Method to the music
Suzuki is the golden standard—but is it the only way to learn a string instrument?
I remember being five years old and trying to hide under the covers to avoid going to my Suzuki group lessons on Saturdays. Most little kids want to watch cartoons Saturday mornings, not tune up a violin and dig into a rousing rendition of “Lightly Row.” Yet I have to say it worked—I still love, play and read music years later. But is Suzuki the only option? Local instruction experts weigh in on what methods work best.
Violinist Shin’ichi Suzuki, who wanted to bring something beautiful to kids living in postwar Japan, developed the Suzuki method. This early musical immersion stresses direct parental involvement and treats music like learning a language—it happens with greater depth and ease if first heard by ear. It’s called “the ‘mother tongue’ approach, because it’s how we learn to speak,” explains Susanne Baker, director of the DePaul Community Music Division.
“Suzuki has that proven track record. It’s definitely going to work,” says Jamila Jones, communications director at the Sherwood Conservatory of Music. “And it doesn’t just teach a kid how to play as a soloist, but how to play with people. That type of methodology, if you start it at a young age, is never forgotten.”
Where to study
- DePaul Community Music (804 W Belden Ave, 773-325-7262; music.depaul.edu/cmd)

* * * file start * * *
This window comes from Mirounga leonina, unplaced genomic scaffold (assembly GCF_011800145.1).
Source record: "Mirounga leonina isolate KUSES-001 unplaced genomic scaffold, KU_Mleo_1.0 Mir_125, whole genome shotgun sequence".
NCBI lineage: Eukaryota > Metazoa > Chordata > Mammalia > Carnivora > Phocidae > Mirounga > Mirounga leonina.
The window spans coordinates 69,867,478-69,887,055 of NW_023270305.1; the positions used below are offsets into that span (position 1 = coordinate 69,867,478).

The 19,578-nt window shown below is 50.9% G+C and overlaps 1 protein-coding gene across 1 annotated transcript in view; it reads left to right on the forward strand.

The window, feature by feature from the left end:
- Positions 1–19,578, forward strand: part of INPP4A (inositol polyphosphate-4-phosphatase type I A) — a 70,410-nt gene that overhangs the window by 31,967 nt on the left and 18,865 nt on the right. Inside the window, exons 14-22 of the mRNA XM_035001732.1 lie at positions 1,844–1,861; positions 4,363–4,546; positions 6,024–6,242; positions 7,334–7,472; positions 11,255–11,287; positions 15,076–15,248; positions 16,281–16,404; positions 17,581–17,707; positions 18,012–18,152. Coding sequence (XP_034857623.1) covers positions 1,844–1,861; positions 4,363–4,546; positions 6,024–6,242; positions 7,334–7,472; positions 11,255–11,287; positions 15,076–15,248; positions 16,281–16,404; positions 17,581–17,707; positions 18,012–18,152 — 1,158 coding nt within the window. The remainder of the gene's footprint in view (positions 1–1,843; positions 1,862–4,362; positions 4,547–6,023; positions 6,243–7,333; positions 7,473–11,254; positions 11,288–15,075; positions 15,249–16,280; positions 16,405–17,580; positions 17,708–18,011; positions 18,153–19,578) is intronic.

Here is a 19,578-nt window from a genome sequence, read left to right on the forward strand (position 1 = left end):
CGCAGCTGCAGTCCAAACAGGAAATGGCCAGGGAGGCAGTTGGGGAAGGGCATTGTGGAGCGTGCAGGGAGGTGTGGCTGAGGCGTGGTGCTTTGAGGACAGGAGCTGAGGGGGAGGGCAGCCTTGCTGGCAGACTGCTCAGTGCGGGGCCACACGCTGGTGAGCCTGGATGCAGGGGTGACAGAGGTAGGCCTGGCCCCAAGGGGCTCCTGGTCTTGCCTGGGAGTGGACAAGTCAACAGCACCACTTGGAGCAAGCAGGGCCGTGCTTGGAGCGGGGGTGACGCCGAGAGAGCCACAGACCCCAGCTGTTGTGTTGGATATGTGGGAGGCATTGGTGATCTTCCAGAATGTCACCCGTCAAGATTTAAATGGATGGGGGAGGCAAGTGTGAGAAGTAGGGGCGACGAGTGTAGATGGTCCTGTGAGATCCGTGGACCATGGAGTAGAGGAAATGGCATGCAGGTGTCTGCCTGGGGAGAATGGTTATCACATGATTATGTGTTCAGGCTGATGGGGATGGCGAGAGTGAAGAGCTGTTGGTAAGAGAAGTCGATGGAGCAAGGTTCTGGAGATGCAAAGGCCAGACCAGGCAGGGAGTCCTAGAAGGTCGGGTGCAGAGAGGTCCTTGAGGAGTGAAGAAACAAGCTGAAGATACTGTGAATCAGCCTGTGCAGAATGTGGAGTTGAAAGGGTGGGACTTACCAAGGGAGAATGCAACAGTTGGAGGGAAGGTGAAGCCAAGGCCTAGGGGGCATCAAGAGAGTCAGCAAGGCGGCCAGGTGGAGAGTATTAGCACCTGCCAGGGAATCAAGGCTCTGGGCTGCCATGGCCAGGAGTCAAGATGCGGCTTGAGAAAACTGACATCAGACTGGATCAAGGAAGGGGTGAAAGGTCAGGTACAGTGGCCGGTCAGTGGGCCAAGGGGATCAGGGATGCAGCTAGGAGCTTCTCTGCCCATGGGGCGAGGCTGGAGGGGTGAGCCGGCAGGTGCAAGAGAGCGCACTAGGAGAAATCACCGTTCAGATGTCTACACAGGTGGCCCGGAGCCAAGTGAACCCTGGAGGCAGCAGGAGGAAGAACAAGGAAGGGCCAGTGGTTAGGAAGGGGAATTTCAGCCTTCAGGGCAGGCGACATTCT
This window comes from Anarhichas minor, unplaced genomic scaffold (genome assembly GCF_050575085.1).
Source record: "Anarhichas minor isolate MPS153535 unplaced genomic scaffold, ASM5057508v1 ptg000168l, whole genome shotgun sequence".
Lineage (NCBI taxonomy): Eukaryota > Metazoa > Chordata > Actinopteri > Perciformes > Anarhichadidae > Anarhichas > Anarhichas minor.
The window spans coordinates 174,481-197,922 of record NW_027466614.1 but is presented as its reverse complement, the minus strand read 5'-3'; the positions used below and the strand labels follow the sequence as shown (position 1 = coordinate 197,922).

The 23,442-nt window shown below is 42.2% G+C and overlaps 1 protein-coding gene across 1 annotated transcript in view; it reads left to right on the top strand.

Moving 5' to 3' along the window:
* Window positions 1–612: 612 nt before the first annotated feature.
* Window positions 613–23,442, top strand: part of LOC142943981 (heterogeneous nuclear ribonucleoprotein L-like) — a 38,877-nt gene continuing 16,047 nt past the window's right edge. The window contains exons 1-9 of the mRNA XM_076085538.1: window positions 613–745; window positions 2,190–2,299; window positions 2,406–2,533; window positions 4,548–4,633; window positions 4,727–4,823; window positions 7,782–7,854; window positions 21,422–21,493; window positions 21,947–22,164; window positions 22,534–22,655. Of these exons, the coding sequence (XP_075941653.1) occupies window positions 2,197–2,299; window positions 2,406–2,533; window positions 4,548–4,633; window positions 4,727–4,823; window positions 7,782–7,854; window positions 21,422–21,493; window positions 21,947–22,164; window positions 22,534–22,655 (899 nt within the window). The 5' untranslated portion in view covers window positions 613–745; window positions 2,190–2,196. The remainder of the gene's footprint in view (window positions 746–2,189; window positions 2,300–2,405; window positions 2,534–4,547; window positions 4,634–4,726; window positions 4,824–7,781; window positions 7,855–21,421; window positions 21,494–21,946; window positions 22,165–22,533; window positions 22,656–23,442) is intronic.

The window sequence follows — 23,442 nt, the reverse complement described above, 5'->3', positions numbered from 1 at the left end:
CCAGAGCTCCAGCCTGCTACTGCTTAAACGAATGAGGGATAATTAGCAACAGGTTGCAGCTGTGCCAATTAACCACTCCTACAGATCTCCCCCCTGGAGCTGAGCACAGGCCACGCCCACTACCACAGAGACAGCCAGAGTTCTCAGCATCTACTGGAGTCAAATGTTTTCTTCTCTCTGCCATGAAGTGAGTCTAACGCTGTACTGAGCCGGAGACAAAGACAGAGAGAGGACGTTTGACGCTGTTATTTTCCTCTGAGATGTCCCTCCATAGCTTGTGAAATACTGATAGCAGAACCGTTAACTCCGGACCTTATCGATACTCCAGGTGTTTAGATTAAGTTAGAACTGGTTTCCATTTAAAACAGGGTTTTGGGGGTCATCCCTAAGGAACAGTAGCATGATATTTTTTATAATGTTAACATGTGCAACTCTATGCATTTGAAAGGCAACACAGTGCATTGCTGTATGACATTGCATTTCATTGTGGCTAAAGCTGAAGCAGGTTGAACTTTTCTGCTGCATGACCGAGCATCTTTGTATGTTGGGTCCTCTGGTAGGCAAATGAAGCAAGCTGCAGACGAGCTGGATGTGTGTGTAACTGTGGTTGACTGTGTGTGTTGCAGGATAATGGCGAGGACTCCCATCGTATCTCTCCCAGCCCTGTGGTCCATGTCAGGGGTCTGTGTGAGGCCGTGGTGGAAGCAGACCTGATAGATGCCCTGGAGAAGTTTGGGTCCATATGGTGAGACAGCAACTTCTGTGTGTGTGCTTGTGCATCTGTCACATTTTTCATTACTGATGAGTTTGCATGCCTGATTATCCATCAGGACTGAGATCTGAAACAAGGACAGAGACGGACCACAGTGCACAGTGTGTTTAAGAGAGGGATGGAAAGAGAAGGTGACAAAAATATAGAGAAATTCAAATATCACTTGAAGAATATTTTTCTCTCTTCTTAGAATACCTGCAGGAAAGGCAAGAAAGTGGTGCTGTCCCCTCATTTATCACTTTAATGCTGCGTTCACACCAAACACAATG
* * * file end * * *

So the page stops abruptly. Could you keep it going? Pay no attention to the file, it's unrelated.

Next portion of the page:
- Hyde Park Suzuki Institute (5500 S Woodlawn Ave, 773-643-1388; hydeparksuzuki.org)
- Merry Music Makers (3717 N Ravenswood Ave, suite 212, 773-929-4666, plus other locations; merrymusicmakers.com)
- Music Institute of Chicago (1490 Chicago Ave, Evanston, 847-905-1500, plus other locations; musicinst.org)
Other teachers espouse different approaches, often encouraging music literacy—reading the music off the pages, not learning the notes by ear—from the get-go. Luis Solares, founder of Bucktown Music Inc., argues that “just teaching Suzuki is too ear-based. We want our students to learn the songs they want to play, and be able to read music from the very first lesson.”
Where to study
- Bucktown Music Inc. (1890 N Milwaukee Ave, 773-904-7426; bucktownmusic.com)
- Old Town School of Folk Music (4544 N Lincoln Ave, 773-728-6000, plus other locations; oldtownschool.org)
- Guitar Chicago (150 N Michigan Ave, 312-863-8588; guitarchicago.com)
Some academies layer the principles of the Suzuki method, combining learning by ear with music literacy. They offer Suzuki-style weekly group lessons in addition to weekly private lessons. Others offer a choice of two different tracks—traditional or Suzuki.
“The best way to get started is with Suzuki training,” says John Teller, founder of Andersonville Suzuki Academy. “But I supplement, because the repetitive nature of listening to the Suzuki tapes is an awful lot for some families, so we’re flexible.”
Katya Nuques of the Suzuki-Orff School for Young Musicians says that the school combines the Suzuki method with the Orff practice: “It brings in Suzuki’s parental involvement, but adds Carl Orff’s belief that music is inside every child.” The Orff philosophy helps kids “to develop motor skills through music, movement and play, too.”
Where to study
- Merit School of Music (38 S Peoria St, 312-267-4489; meritmusic.org)
- Sherwood Conservatory of Music (1312 S Michigan Ave, 312-369-3100; sherwoodmusic.org)
- Andersonville Suzuki Academy (1502 W Edgewater Ave, 773-271-4406; andersonvillesuzuki.com)
- Suzuki-Orff School for Young Musicians (1148 W Chicago Ave, 312-738-2646; suzukiorff.org)